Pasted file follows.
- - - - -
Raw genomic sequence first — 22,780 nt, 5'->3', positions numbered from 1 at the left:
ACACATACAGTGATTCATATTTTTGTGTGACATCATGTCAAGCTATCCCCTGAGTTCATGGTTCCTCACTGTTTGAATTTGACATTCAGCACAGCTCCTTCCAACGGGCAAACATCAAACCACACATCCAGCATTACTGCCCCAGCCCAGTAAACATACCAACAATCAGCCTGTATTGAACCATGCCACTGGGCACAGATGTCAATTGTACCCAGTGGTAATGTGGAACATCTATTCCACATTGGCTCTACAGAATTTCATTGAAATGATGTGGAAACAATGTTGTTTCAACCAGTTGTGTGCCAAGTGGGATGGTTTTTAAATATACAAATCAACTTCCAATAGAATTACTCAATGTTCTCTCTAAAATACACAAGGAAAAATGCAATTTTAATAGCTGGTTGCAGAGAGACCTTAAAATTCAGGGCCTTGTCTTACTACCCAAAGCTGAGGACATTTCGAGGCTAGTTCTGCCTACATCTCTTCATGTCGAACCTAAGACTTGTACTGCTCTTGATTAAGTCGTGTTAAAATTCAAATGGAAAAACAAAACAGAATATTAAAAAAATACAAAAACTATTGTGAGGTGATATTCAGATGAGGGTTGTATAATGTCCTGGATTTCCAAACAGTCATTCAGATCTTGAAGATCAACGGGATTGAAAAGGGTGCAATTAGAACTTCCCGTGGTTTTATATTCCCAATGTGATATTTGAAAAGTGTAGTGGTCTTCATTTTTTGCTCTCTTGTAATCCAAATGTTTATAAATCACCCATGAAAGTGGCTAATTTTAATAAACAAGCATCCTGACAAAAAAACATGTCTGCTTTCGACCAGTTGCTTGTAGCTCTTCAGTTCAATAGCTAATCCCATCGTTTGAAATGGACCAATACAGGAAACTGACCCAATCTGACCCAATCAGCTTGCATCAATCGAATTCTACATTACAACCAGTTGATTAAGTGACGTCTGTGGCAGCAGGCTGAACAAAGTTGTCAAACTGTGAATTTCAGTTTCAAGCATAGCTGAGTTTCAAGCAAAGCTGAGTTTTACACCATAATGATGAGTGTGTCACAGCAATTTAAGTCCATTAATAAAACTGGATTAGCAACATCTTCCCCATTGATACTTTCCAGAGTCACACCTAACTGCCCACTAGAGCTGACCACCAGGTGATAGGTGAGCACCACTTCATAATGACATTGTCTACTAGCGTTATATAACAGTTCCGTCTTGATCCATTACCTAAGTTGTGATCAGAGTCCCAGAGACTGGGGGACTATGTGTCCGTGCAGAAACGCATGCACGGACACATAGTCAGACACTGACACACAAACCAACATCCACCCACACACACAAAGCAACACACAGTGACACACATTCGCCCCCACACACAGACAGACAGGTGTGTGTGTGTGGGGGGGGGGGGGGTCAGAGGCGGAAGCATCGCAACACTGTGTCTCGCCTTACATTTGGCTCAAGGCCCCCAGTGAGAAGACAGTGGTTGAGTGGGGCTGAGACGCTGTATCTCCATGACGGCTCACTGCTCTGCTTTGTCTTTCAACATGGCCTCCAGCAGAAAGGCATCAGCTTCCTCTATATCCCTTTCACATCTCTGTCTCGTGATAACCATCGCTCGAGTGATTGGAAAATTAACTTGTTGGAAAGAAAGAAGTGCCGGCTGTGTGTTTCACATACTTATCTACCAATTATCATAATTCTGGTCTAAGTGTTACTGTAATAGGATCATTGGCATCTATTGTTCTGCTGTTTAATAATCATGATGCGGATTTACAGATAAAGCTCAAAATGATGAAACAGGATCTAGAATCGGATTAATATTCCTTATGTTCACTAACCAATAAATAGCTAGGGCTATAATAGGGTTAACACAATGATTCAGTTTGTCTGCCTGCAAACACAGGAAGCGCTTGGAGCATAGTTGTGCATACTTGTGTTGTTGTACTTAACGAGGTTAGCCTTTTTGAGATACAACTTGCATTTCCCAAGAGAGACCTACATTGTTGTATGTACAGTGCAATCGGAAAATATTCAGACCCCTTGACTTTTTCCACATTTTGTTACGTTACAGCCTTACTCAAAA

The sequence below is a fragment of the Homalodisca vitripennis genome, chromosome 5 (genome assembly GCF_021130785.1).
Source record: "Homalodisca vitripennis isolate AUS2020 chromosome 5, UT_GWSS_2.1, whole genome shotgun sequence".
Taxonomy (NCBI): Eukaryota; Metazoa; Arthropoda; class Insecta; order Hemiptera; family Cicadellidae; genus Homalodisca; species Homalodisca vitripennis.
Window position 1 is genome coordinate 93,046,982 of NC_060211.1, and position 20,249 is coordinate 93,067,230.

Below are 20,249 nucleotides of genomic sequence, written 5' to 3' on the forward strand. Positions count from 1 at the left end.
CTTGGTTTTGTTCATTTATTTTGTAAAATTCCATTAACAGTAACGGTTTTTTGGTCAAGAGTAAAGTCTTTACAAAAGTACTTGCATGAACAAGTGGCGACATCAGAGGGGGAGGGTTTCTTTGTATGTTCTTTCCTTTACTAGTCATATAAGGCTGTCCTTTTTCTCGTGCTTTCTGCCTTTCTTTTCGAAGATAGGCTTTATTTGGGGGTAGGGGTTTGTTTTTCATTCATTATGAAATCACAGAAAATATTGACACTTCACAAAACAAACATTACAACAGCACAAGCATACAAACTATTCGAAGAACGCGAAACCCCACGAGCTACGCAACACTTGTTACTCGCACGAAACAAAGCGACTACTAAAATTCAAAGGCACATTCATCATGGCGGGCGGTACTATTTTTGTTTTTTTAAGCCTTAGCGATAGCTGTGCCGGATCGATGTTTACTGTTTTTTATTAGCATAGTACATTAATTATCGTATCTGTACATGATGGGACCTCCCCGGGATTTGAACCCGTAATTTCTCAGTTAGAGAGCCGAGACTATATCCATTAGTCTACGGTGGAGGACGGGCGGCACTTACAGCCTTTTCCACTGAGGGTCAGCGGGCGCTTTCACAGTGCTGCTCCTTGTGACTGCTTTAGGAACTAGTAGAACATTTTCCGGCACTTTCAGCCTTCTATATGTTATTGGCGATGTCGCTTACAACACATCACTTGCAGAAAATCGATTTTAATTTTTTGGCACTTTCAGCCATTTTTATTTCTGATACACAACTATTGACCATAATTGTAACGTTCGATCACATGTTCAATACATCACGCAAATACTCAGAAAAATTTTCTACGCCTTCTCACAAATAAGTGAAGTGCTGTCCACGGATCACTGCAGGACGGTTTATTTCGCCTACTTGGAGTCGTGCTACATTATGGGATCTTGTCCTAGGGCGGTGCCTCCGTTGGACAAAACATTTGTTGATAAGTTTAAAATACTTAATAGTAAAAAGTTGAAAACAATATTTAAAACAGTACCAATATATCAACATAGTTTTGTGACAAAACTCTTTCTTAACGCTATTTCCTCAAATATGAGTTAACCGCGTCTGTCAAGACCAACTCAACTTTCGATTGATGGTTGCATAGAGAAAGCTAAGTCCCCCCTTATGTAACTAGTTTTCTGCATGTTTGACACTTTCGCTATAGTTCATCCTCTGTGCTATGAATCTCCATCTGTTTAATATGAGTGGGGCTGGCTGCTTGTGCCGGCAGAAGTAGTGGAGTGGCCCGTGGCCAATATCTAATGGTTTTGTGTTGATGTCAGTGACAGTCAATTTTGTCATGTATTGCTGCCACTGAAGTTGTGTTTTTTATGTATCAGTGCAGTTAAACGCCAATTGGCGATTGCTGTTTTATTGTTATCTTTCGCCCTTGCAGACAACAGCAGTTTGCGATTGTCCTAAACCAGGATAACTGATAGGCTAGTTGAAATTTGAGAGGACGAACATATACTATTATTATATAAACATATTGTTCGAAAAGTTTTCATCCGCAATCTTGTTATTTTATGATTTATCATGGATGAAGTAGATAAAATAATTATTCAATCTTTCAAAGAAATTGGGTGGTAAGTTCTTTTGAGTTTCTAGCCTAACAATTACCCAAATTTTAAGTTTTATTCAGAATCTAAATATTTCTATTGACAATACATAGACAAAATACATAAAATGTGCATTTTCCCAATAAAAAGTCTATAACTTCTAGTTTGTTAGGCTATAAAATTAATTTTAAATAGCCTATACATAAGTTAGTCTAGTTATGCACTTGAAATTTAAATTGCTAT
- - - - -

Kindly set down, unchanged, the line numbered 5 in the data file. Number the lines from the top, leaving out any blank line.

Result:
Taxonomy (NCBI): Eukaryota; Metazoa; Arthropoda; class Insecta; order Hemiptera; family Cicadellidae; genus Homalodisca; species Homalodisca vitripennis.